1. Mortgage Refinancing – While mortgage rates have recently moved back up from lows, the Federal Reserve’s move to put the Fed Funds Rate at between 0-0.25% and inject massive amounts of liquidity into the financial system makes it more likely that interest rates will be lower for some period of time. Clients with longer-term debt may seek to refinance at attractive rates and/or terms.

  2. Opportunistic Lines of Credit – Clients may seek to open or tap available, lower-rate lines of credit for investment opportunities, wealth transfer, additional liquidity, and more.

  3. Low-Rate Intra-Family Loans – Loans between family members, when structured properly, can be made at below-market, IRS-sanctioned interest rates. If correctly structured, the IRS considers these to be arms-length transactions and does not impose gift tax consequences to the lender.

  4. High-Rate Intra-Family or -Entity Loans – While family members or related entities typically seek to reduce the interest rates they charge each other on loans, in a low-rate environment for fixed income investments the opposite may be true. Structured properly such loans from one family member or entity to another might charge a higher but tax-appropriate rate, creating “synthetic fixed income” cash flow for the borrower while avoiding gift and/or income tax.

Please let us know if you would like to discuss any of these or other strategies. We have worked with our clients and their tax and legal advisors on many such structures, including recently.

Not all of the strategies outlined herein will be applicable for every individual client. Resonant Capital Advisors does not provide tax, legal or accounting advice. This material has been prepared for informational purposes only, and is not intended to provide, and should not be relied on for, tax, legal or accounting advice. You should consult your own tax, legal and accounting advisors before engaging in any transaction.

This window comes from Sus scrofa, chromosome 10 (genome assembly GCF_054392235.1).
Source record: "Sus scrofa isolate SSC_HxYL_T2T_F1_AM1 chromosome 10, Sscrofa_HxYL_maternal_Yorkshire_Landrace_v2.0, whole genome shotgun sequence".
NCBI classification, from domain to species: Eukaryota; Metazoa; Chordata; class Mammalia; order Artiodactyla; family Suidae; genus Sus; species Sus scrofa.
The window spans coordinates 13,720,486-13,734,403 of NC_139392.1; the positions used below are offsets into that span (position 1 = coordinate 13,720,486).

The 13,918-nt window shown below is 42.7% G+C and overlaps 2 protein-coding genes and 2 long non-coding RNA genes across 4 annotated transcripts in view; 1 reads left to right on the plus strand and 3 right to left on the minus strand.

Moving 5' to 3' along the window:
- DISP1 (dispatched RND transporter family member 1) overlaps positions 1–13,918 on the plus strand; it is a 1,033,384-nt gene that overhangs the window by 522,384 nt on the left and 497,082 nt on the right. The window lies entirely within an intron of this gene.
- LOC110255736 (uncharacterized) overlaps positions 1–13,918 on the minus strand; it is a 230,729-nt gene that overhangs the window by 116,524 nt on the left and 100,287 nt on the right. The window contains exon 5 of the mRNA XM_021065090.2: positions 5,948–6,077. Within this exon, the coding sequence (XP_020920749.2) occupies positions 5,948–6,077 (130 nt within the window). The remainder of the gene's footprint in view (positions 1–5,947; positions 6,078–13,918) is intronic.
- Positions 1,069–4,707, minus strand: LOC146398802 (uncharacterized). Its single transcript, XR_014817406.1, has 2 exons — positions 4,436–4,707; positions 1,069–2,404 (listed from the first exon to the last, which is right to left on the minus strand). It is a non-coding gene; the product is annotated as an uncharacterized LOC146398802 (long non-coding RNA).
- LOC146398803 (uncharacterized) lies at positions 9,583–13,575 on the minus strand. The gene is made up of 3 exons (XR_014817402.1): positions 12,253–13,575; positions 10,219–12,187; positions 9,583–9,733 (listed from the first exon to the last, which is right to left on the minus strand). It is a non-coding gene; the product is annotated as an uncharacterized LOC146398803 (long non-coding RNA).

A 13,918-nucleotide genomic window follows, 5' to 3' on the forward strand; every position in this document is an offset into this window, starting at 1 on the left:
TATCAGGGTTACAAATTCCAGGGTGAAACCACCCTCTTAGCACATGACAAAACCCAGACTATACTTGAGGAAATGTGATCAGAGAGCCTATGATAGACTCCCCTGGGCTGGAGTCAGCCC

Resonant Capital Advisors, LLC (“Resonant”) is an SEC registered investment adviser located in Madison, Wisconsin. This newsletter is limited to the dissemination of general information pertaining to Resonant’s investment advisory services, and should not be construed as the provision of personalized investment advice. Investing involves risk, including risk of loss. This newsletter contains certain forward‐looking statements (which may be signaled by words such as “believe,” “expect” or “anticipate”) which indicate future possibilities. Due to known and unknown risks, other uncertainties and factors, actual results may differ materially from the expectations portrayed in such forward‐looking statements. There is no guarantee that the views and opinions expressed in this newsletter will come to pass. For additional information about Resonant, please request our disclosure brochure as set forth on Form ADV using the contact information set forth herein, or refer to the Investment Adviser Public Disclosure web site ( Please read the disclosure statement carefully.